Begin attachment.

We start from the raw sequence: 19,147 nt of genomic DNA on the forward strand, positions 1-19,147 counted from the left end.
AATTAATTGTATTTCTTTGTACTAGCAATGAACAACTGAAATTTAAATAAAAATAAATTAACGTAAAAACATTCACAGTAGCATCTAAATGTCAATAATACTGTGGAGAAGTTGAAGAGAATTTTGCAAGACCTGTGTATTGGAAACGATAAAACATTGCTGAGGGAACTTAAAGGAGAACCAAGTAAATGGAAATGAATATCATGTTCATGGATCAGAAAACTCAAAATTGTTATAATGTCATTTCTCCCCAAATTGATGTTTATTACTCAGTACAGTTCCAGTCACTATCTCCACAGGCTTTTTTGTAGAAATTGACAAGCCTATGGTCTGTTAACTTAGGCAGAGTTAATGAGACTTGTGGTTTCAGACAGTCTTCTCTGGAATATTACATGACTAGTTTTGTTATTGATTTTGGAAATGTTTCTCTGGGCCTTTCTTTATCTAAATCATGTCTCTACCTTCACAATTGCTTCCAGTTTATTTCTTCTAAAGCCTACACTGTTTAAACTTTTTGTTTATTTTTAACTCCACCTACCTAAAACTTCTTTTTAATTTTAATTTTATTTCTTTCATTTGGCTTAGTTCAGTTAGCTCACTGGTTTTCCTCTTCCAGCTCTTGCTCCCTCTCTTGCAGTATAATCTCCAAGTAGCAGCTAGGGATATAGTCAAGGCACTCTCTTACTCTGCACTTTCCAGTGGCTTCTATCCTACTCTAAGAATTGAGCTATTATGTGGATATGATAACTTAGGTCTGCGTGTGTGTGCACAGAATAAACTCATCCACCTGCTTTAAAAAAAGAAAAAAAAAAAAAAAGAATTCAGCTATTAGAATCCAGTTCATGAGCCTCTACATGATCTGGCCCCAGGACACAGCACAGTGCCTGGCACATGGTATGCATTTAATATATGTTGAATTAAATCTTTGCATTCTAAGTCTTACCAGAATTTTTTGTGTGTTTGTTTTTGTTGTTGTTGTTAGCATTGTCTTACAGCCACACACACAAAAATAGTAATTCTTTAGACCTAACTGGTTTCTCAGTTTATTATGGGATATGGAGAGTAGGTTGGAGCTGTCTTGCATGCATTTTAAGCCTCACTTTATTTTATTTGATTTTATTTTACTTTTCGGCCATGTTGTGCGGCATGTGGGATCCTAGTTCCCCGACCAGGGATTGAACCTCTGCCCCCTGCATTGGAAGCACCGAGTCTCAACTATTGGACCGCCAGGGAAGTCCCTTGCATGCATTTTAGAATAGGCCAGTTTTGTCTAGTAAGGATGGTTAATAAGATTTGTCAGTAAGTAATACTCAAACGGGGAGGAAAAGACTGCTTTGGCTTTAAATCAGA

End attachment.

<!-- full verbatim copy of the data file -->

We start from the raw sequence: 19,147 nt of genomic DNA on the forward strand, positions 1-19,147 counted from the left end.
AATTAATTGTATTTCTTTGTACTAGCAATGAACAACTGAAATTTAAATAAAAATAAATTAACGTAAAAACATTCACAGTAGCATCTAAATGTCAATAATACTGTGGAGAAGTTGAAGAGAATTTTGCAAGACCTGTGTATTGGAAACGATAAAACATTGCTGAGGGAACTTAAAGGAGAACCAAGTAAATGGAAATGAATATCATGTTCATGGATCAGAAAACTCAAAATTGTTATAATGTCATTTCTCCCCAAATTGATGTTTATTACTCAGTACAGTTCCAGTCACTATCTCCACAGGCTTTTTTGTAGAAATTGACAAGCCTATGGTCTGTTAACTTAGGCAGAGTTAATGAGACTTGTGGTTTCAGACAGTCTTCTCTGGAATATTACATGACTAGTTTTGTTATTGATTTTGGAAATGTTTCTCTGGGCCTTTCTTTATCTAAATCATGTCTCTACCTTCACAATTGCTTCCAGTTTATTTCTTCTAAAGCCTACACTGTTTAAACTTTTTGTTTATTTTTAACTCCACCTACCTAAAACTTCTTTTTAATTTTAATTTTATTTCTTTCATTTGGCTTAGTTCAGTTAGCTCACTGGTTTTCCTCTTCCAGCTCTTGCTCCCTCTCTTGCAGTATAATCTCCAAGTAGCAGCTAGGGATATAGTCAAGGCACTCTCTTACTCTGCACTTTCCAGTGGCTTCTATCCTACTCTAAGAATTGAGCTATTATGTGGATATGATAACTTAGGTCTGCGTGTGTGTGCACAGAATAAACTCATCCACCTGCTTTAAAAAAAGAAAAAAAAAAAAAAAGAATTCAGCTATTAGAATCCAGTTCATGAGCCTCTACATGATCTGGCCCCAGGACACAGCACAGTGCCTGGCACATGGTATGCATTTAATATATGTTGAATTAAATCTTTGCATTCTAAGTCTTACCAGAATTTTTTGTGTGTTTGTTTTTGTTGTTGTTGTTAGCATTGTCTTACAGCCACACACACAAAAATAGTAATTCTTTAGACCTAACTGGTTTCTCAGTTTATTATGGGATATGGAGAGTAGGTTGGAGCTGTCTTGCATGCATTTTAAGCCTCACTTTATTTTATTTGATTTTATTTTACTTTTCGGCCATGTTGTGCGGCATGTGGGATCCTAGTTCCCCGACCAGGGATTGAACCTCTGCCCCCTGCATTGGAAGCACCGAGTCTCAACTATTGGACCGCCAGGGAAGTCCCTTGCATGCATTTTAGAATAGGCCAGTTTTGTCTAGTAAGGATGGTTAATAAGATTTGTCAGTAAGTAATACTCAAACGGGGAGGAAAAGACTGCTTTGGCTTTAAATCAGA